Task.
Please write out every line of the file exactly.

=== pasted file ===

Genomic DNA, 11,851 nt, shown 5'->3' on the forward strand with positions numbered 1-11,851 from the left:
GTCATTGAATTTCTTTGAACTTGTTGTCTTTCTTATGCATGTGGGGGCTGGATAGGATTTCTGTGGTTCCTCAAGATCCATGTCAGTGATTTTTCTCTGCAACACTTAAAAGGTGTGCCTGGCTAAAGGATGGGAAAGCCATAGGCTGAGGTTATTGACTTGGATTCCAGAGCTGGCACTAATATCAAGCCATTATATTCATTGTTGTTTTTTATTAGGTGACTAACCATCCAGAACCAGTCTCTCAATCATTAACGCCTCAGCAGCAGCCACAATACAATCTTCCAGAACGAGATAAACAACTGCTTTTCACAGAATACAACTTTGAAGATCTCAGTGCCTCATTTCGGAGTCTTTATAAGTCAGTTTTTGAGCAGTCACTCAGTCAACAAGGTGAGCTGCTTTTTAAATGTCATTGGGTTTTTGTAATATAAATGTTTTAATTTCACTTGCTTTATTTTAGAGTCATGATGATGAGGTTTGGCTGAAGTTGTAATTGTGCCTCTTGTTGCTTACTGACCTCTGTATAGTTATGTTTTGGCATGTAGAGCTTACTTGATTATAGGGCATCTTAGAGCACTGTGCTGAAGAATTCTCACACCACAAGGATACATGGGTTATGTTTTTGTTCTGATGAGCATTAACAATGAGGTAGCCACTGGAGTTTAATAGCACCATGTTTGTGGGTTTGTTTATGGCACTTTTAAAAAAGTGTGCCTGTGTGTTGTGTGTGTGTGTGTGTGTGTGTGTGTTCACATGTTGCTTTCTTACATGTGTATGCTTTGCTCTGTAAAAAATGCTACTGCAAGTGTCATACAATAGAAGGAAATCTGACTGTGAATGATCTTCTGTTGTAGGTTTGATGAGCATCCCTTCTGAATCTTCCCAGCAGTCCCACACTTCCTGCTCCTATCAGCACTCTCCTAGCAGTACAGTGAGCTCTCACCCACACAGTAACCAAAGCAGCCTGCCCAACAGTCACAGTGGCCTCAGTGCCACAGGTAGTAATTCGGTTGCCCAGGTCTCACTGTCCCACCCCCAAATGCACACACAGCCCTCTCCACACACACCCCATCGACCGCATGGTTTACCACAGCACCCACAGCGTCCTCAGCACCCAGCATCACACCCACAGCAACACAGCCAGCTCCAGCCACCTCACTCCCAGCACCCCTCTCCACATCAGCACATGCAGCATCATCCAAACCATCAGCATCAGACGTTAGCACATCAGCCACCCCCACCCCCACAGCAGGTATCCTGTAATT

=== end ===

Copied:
Genomic DNA, 11,851 nt, shown 5'->3' on the forward strand with positions numbered 1-11,851 from the left:
GTCATTGAATTTCTTTGAACTTGTTGTCTTTCTTATGCATGTGGGGGCTGGATAGGATTTCTGTGGTTCCTCAAGATCCATGTCAGTGATTTTTCTCTGCAACACTTAAAAGGTGTGCCTGGCTAAAGGATGGGAAAGCCATAGGCTGAGGTTATTGACTTGGATTCCAGAGCTGGCACTAATATCAAGCCATTATATTCATTGTTGTTTTTTATTAGGTGACTAACCATCCAGAACCAGTCTCTCAATCATTAACGCCTCAGCAGCAGCCACAATACAATCTTCCAGAACGAGATAAACAACTGCTTTTCACAGAATACAACTTTGAAGATCTCAGTGCCTCATTTCGGAGTCTTTATAAGTCAGTTTTTGAGCAGTCACTCAGTCAACAAGGTGAGCTGCTTTTTAAATGTCATTGGGTTTTTGTAATATAAATGTTTTAATTTCACTTGCTTTATTTTAGAGTCATGATGATGAGGTTTGGCTGAAGTTGTAATTGTGCCTCTTGTTGCTTACTGACCTCTGTATAGTTATGTTTTGGCATGTAGAGCTTACTTGATTATAGGGCATCTTAGAGCACTGTGCTGAAGAATTCTCACACCACAAGGATACATGGGTTATGTTTTTGTTCTGATGAGCATTAACAATGAGGTAGCCACTGGAGTTTAATAGCACCATGTTTGTGGGTTTGTTTATGGCACTTTTAAAAAAGTGTGCCTGTGTGTTGTGTGTGTGTGTGTGTGTGTGTGTGTTCACATGTTGCTTTCTTACATGTGTATGCTTTGCTCTGTAAAAAATGCTACTGCAAGTGTCATACAATAGAAGGAAATCTGACTGTGAATGATCTTCTGTTGTAGGTTTGATGAGCATCCCTTCTGAATCTTCCCAGCAGTCCCACACTTCCTGCTCCTATCAGCACTCTCCTAGCAGTACAGTGAGCTCTCACCCACACAGTAACCAAAGCAGCCTGCCCAACAGTCACAGTGGCCTCAGTGCCACAGGTAGTAATTCGGTTGCCCAGGTCTCACTGTCCCACCCCCAAATGCACACACAGCCCTCTCCACACACACCCCATCGACCGCATGGTTTACCACAGCACCCACAGCGTCCTCAGCACCCAGCATCACACCCACAGCAACACAGCCAGCTCCAGCCACCTCACTCCCAGCACCCCTCTCCACATCAGCACATGCAGCATCATCCAAACCATCAGCATCAGACGTTAGCACATCAGCCACCCCCACCCCCACAGCAGGTATCCTGTAATT